The other organization is comprised of 150+ team members (outsourced to India) maintaining just one application. They are heavy on documentation, process and approvals. Since the merger 6 months ago, we have completed four major releases. They have completed zero.
This is not to bash the other team. They are all hard working folks, but a huge amount of time is wasted just managing the communications between all those developers. While I can just turn my head left or right and get an immediate answer. No conference calls and WebExs necessary.
RedesignYourBiz.comon 25 Apr 08
nice article…... thanks
Jeff Sullivanon 25 Apr 08
“They are all hard working folks, but a huge amount of time is wasted just managing the communications between all those developers.”
Like I said, it’s called Conway’s Law
- Organizations which design systems are constrained to produce designs which are copies of the communication structures of these organizations.
Or more concisely:
- Any piece of software reflects the organizational structure that produced it.
Timon 25 Apr 08
So, 10-12 people would be some kind of maximum size. What about minimum size? Do you think there needs to be at least 5, 7, less? people to be the most effective?
I feel that having a group to start with helps pulling each other forward, thus pulling the whole group…
I liked the quote “two companies I respect a lot for their version 1.0s”. I never thought about successful companies this way, and I find that an interesting way of looking at quality/success of companies (maybe also people too). It can’t define their current value but it does indeed show some positive characteristics and values.
rsomerson 27 Apr 08
I find that ‘fire teams’ (John D. Mitchell’s word) of 4-5 are most effective in cutting through organizational red tape because everyone involved feels committed. By the time it hits 10 or more, there are always a couple of free riders.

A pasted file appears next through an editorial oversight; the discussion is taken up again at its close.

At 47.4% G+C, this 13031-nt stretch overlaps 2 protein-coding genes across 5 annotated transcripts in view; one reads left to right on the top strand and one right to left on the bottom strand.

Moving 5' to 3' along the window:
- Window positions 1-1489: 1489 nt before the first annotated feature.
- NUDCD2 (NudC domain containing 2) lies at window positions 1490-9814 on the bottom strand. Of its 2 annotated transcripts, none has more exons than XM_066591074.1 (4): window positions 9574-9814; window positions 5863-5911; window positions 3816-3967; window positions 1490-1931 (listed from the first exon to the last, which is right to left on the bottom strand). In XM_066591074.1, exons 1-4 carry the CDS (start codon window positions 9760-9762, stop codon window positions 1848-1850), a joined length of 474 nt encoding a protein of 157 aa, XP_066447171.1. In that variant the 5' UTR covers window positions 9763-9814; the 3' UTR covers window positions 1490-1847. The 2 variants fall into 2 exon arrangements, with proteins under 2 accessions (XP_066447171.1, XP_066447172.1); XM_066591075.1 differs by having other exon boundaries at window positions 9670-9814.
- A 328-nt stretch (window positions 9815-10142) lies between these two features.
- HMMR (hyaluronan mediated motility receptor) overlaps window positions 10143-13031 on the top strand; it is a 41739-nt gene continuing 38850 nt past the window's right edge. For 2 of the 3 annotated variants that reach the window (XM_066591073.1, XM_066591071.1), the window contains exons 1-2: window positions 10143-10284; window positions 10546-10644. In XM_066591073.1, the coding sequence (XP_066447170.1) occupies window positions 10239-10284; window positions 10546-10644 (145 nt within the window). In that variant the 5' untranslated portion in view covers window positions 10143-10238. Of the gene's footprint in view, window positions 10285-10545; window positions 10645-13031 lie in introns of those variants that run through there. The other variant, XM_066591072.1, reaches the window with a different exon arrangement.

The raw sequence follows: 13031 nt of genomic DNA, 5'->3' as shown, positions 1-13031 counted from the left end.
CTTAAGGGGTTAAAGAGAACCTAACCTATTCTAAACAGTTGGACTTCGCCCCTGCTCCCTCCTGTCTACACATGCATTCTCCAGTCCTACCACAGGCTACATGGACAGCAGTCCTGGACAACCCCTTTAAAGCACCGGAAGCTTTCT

Anthony Morales (hi, Ant!) has a good point above in that it’s often not the size of the project team that’s the problem. The size of the population of real (or, more often, perceived) stakeholders is the issue.
rsomerson 27 Apr 08
One other illustration: even the Borg know this principle. She was Seven of Nine, not Seventy-Three of Nine Hundred and Eighteen.
I am SUCH a geek…
herveon 28 Apr 08
the biggest problem in large corporation is for 1 person who has the power to say yes, you have 15 who has only the power to say no. Remember : never underestimate the power of stupid people in large group So yes, If you’re working in a big group and you want to make things happen, you’re fighting human nature
Calvin Bottomson 28 Apr 08
And then there were Jesus and the twelve.
Nathan Zookon 28 Apr 08
On the issue of scaling: this principle certainly applies as one goes up the corporate hierarchy, except the teams get smaller. One of the better Napoleonic games I played had a limit on the number of “armies” a general could command before his effectiveness started to decline. The genius Napoleon could control six.
Military organizations tend to be pretty narrow—three X in a Y, but this has a lot to do with the fact that in many areas, an army is a body shop, and you need flexibility in the size of teams that you deploy. Also, attrition can be an issue.
More generally, a small group of team leaders can agree on how to break up a larger problem, and return to their teams—where the smaller problem is now broken up further.
Finally, do note that there is evidence of significant internal friction in the twelve of Jesus. In fact, he had an inner circle of three.
This discussion is closed.